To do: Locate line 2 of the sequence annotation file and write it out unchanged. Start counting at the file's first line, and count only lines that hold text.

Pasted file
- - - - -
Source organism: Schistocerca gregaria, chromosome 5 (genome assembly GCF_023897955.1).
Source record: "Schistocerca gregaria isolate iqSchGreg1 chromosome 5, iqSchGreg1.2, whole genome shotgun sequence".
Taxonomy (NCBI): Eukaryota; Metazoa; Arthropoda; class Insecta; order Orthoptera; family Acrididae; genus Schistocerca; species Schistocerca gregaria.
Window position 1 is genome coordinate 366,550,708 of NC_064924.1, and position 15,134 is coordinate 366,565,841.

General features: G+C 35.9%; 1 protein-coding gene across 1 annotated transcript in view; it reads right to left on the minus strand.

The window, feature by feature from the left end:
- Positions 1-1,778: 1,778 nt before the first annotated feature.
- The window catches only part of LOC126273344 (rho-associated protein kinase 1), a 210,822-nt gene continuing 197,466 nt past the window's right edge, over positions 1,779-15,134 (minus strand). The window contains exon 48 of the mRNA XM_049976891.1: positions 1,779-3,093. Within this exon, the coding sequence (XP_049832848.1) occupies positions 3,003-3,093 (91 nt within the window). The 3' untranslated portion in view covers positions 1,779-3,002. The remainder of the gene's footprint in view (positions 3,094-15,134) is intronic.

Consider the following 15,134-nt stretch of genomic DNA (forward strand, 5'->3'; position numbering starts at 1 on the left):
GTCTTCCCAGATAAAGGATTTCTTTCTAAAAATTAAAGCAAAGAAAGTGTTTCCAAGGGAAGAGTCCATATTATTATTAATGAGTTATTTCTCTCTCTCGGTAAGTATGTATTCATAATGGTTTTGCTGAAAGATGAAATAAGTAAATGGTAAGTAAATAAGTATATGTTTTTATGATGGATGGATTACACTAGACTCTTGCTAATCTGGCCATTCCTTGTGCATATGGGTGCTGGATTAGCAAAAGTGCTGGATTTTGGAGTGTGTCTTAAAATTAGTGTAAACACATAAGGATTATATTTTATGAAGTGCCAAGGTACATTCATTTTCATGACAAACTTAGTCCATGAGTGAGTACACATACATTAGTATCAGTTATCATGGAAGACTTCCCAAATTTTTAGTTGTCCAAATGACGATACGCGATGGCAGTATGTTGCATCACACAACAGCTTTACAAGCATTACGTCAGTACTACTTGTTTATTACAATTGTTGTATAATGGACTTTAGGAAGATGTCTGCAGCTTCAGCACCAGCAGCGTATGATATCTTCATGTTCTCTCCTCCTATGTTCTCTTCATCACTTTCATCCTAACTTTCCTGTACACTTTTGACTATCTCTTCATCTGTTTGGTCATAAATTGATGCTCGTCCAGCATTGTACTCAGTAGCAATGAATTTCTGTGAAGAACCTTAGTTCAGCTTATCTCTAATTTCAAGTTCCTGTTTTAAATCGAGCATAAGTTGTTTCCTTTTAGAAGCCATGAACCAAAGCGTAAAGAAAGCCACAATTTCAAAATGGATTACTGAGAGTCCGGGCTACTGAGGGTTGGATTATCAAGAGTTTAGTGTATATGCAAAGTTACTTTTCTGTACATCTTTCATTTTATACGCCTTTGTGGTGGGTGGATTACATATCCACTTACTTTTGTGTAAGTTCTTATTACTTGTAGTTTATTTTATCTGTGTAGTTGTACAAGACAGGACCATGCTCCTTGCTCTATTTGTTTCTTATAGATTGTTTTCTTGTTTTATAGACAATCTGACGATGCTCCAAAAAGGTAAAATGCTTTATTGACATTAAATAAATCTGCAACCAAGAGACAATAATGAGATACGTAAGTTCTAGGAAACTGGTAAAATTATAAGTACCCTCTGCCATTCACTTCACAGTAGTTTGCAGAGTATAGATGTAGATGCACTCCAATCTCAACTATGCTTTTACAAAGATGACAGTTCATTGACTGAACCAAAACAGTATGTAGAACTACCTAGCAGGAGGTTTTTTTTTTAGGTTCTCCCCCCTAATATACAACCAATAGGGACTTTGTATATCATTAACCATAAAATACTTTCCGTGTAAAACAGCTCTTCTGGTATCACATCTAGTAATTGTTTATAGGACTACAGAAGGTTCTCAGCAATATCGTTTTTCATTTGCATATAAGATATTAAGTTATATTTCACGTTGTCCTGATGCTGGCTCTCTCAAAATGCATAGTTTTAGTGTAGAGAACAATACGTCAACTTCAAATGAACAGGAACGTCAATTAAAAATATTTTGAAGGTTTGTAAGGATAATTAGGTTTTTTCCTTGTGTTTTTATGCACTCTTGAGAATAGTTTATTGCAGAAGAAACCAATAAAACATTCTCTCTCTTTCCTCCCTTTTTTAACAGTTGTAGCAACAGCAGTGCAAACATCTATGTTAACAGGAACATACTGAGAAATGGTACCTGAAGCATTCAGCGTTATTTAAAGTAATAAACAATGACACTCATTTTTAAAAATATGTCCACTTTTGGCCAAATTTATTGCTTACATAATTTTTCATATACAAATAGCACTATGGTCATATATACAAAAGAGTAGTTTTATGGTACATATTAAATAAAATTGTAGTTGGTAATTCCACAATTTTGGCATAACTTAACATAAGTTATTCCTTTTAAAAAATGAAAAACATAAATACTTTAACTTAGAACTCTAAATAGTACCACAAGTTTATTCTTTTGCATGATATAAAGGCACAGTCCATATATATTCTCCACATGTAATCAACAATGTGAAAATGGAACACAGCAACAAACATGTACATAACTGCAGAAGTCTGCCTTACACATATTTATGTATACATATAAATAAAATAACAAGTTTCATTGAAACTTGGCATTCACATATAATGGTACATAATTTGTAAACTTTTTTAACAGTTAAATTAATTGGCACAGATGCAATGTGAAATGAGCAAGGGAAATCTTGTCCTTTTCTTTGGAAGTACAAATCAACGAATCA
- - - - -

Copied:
Source record: "Schistocerca gregaria isolate iqSchGreg1 chromosome 5, iqSchGreg1.2, whole genome shotgun sequence".